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Most of us are planning on heating and cooking with wood when the power goes out or the grid goes down. But to make it through winter requires somewhere between four and six chords of firewood. At today’s prices, that’s a hefty investment. But I don’t have a single dollar invested in my stockpile of firewood, other than for gasoline.
Yet there are a number of strategies you can use for building your firewood stockpile that won’t cost you any more than they’ve cost me:
Clearing the Streets After a Storm
It’s not uncommon for severe storms to cause tree branches to come crashing down. While trees are resilient, there is a limit, especially with old trees or trees that have branches with a large horizontal reach. A severe storm can leave people’s front yards and even the streets littered with dead branches.
Cleaning up that mess can take days and cost the city a small fortune. So why not do a little community service work? Go out about the neighborhood, cutting up those trees and hauling them off. Nobody needs to know that you’re hauling them to your own backyard, where you’re turning them into firewood. Besides, I doubt if anyone would care.
You can actually do this with almost no waste, if you plan it out right. The larger branches can be fuel, smaller ones can be turned into kindling and the leaves and twigs can either go into your composting operation or can be mixed with chopped-up newspapers and molded to turn them into fuel, as well.
Just check with your city maintenance department before you do this. You’re much less likely to run into trouble with the city if you let them know what you’re doing, before you start. Some union members may complain about you, so having management aware that you’re a civic-minded citizen can help them defend you.
Trimming Your Trees
Speaking of tree branches falling, I’m sure you’ve had that happen in your own yard. I’ve got at least one chord of wood in my pile that has come from my own trees. One died and I had to cut it down, another is old and has had some branches break off in storms, and the old oak had some dead branches that had to be removed.
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Of course, if you prune your trees, you’re going to be removing some branches, too. Just because you feel that your trees don’t need those branches, doesn’t mean that they’re a waste. Good wood is good wood, no matter where it comes from.
Trimming Other Peoples’ Trees
Since you’ve already equipped yourself to cut down and cut up your own tree branches, why not extend your reach to others? Keep your eyes open for people who have dead trees or trees that are breaking due to age and weight. Offer to cut those dead limbs off or remove the tree. That will greatly expand your wood pile and only cost you a Saturday afternoon here and there.
I personally draw the line here on not pruning peoples’ trees for them. While I’m willing to offer a free service that helps me, too, I’m not really into being taken advantage of. Besides, I really don’t feel that I’m knowledgeable enough about pruning that I can do it correctly. I really don’t want to be liable for any mistakes I make.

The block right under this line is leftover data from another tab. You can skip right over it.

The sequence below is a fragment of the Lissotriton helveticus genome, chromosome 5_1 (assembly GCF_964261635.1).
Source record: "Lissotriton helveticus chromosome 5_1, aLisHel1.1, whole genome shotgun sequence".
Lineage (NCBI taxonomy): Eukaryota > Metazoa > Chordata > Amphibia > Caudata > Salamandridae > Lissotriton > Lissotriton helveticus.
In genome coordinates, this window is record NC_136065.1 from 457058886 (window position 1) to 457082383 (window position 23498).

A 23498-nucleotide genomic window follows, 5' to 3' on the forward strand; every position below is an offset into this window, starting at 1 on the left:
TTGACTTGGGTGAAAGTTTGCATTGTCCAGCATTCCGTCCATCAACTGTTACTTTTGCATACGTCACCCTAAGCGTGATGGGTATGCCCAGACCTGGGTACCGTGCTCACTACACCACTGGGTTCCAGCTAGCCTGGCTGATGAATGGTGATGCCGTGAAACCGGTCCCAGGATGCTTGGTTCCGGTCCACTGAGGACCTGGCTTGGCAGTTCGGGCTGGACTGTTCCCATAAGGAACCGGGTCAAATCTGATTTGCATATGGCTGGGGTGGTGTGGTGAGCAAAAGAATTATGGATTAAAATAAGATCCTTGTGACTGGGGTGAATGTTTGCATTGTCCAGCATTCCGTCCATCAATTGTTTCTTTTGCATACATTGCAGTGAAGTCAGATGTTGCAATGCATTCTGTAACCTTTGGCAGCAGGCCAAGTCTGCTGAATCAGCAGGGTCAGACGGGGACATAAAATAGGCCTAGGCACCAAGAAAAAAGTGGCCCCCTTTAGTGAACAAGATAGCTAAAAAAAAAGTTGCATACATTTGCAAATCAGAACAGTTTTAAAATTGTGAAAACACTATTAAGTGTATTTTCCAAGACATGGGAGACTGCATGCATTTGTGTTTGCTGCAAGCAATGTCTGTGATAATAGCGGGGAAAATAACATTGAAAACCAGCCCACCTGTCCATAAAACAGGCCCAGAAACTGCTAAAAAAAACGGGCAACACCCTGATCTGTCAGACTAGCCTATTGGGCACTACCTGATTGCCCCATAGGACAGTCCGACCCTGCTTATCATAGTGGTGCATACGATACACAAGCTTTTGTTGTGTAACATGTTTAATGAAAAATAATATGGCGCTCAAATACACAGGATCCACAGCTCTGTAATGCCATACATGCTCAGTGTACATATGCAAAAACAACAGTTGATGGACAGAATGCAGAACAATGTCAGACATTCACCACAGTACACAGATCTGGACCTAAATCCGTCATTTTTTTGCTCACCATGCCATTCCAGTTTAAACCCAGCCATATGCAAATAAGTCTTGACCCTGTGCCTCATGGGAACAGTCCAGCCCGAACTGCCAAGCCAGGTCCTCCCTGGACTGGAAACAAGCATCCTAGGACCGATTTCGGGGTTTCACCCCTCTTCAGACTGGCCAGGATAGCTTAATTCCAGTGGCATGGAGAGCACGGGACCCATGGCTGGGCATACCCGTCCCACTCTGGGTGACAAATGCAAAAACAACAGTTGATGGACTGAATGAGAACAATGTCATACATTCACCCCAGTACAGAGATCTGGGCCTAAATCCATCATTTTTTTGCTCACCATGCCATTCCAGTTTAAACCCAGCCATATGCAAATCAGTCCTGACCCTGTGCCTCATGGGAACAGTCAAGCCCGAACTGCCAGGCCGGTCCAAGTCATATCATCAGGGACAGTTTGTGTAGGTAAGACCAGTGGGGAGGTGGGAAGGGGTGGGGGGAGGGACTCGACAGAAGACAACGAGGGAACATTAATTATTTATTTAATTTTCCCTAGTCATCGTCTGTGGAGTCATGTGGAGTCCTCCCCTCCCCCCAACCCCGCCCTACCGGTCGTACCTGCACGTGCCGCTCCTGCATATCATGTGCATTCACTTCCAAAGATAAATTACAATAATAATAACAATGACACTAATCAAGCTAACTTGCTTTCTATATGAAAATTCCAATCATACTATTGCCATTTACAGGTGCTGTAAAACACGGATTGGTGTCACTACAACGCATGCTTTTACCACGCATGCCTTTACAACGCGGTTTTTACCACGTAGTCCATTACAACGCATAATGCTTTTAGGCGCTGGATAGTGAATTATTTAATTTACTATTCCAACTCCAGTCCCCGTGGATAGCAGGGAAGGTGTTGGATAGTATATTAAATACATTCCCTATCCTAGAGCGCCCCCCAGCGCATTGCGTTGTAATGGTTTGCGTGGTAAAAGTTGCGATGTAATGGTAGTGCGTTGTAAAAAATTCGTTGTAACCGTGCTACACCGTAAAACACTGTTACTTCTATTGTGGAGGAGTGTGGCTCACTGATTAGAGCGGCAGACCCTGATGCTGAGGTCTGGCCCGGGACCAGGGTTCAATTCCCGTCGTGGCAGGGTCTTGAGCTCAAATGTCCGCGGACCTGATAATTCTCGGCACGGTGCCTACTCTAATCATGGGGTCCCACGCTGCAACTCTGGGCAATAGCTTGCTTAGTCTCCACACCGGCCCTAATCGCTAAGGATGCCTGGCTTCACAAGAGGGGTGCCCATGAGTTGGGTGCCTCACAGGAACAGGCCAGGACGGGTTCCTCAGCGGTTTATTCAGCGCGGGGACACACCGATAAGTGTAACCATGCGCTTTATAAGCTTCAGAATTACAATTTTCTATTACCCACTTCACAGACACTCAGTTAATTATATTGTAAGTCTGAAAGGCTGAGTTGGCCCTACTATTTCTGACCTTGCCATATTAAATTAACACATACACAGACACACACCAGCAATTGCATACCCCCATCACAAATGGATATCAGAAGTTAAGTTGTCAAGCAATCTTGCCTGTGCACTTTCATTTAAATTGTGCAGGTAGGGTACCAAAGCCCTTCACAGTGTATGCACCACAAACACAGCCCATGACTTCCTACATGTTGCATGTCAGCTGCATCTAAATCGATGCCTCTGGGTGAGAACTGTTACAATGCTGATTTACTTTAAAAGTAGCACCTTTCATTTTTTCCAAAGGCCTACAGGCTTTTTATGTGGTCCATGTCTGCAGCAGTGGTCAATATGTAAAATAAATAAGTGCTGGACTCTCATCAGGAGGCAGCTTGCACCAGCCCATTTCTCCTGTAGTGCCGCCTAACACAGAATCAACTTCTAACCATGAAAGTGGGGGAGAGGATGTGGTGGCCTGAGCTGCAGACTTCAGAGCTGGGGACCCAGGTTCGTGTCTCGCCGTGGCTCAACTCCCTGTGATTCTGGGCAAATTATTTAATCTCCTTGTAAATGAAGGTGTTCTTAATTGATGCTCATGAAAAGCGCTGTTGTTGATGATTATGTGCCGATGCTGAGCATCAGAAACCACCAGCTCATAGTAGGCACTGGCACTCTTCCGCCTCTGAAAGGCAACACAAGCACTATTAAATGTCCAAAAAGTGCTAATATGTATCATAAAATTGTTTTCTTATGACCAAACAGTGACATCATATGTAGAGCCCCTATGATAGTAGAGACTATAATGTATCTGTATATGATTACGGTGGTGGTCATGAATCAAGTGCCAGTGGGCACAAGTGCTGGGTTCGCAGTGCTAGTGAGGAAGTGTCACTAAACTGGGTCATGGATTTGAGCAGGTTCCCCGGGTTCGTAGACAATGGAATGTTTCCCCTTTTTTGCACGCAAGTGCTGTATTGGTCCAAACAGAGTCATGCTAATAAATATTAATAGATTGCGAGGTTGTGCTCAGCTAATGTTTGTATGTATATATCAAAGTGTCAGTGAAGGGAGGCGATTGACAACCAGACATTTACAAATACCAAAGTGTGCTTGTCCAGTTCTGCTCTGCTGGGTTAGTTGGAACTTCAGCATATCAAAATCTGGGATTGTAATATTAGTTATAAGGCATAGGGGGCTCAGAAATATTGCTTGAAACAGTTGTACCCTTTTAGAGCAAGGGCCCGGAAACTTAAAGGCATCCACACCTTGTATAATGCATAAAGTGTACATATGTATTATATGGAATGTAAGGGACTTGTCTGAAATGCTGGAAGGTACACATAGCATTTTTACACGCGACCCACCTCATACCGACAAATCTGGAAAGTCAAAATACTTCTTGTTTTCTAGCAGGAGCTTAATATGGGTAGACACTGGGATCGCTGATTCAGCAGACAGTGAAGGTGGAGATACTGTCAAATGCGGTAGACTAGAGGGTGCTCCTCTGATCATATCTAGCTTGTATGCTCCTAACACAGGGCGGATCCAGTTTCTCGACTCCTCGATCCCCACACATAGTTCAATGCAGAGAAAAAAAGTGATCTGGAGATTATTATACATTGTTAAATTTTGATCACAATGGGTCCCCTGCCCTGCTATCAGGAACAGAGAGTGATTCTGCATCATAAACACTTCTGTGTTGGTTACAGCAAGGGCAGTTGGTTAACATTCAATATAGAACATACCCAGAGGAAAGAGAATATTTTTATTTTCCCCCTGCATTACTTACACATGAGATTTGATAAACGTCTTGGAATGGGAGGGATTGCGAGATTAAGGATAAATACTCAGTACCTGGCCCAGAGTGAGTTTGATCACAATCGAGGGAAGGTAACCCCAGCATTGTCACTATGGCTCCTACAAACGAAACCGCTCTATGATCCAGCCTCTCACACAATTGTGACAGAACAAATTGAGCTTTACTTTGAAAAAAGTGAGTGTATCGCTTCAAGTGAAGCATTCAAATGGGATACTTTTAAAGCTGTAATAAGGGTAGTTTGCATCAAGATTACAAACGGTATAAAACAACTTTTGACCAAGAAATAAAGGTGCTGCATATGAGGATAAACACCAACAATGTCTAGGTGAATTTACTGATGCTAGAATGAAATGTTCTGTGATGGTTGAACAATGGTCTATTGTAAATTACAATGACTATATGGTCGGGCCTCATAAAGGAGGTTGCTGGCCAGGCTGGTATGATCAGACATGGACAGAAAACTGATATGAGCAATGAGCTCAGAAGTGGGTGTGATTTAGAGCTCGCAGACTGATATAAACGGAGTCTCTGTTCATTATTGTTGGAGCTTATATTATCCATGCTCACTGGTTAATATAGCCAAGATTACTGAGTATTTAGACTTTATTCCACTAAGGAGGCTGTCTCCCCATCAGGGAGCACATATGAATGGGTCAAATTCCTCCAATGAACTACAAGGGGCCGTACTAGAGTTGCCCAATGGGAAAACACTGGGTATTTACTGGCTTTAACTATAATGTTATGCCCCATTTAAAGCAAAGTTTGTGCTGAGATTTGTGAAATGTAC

If you’re not finding enough dead trees and tree limbs to cut down, put up a notice on your local grocery store’s bulletin board. Lots of people do that for all kinds of services, so it wouldn’t seem unusual. Just be specific on your flyer of what it is that you are offering.
Taking this idea to the extreme, find a builder who is starting a new housing development and needs to clear land. They generally have to pay someone to do that. Get your buddies together and offer to clear the trees for free some weekend, stocking yourself and your survival group up with firewood all at the same time.
Watching for Woodpiles Awaiting the Trash Man
There are actually a couple of ways of doing the same thing, without as much work. That is to look for trees that someone else has cut down and are awaiting removal by the city’s truck. A lot of towns have regular pickup of leaves and tree branches, with people leaving them on the curb for pickup. All you need to do is drive by with your truck or trailer and grab the branches that you want. Just ask the people first so they don’t think you’re a thief.
You even can work out a similar sort of deal with someone who has a tree trimming or pruning business. They usually have to take the limbs they cut to the dump or to a municipal mulching center. You can actually save them some cost by asking them to dump off branches in your driveway, especially the larger ones.
Pallet wood is excellent firewood because it is often oak — a good, slow-burning hardwood. The trick is finding the pallets. Most companies sell their used pallets to businesses that specialize in recycling pallets. That makes it hard to get pallets from larger companies. But you can get them from smaller companies that don’t have an agreement with a pallet recycler.
Another possibility is to go to the pallet recyclers themselves. They want the good pallets because they can sell those to companies that need them. But in order to get the good ones, they have to be willing to pick up the bad ones, too. So, they usually have a huge pile of broken-up pallets that they are stuck with. Check with them; they’ll often let you take whatever you want from that pile for free. It saves them from having to deal with them.
What ideas would you add on getting free firewood? Share your tips in the section below:
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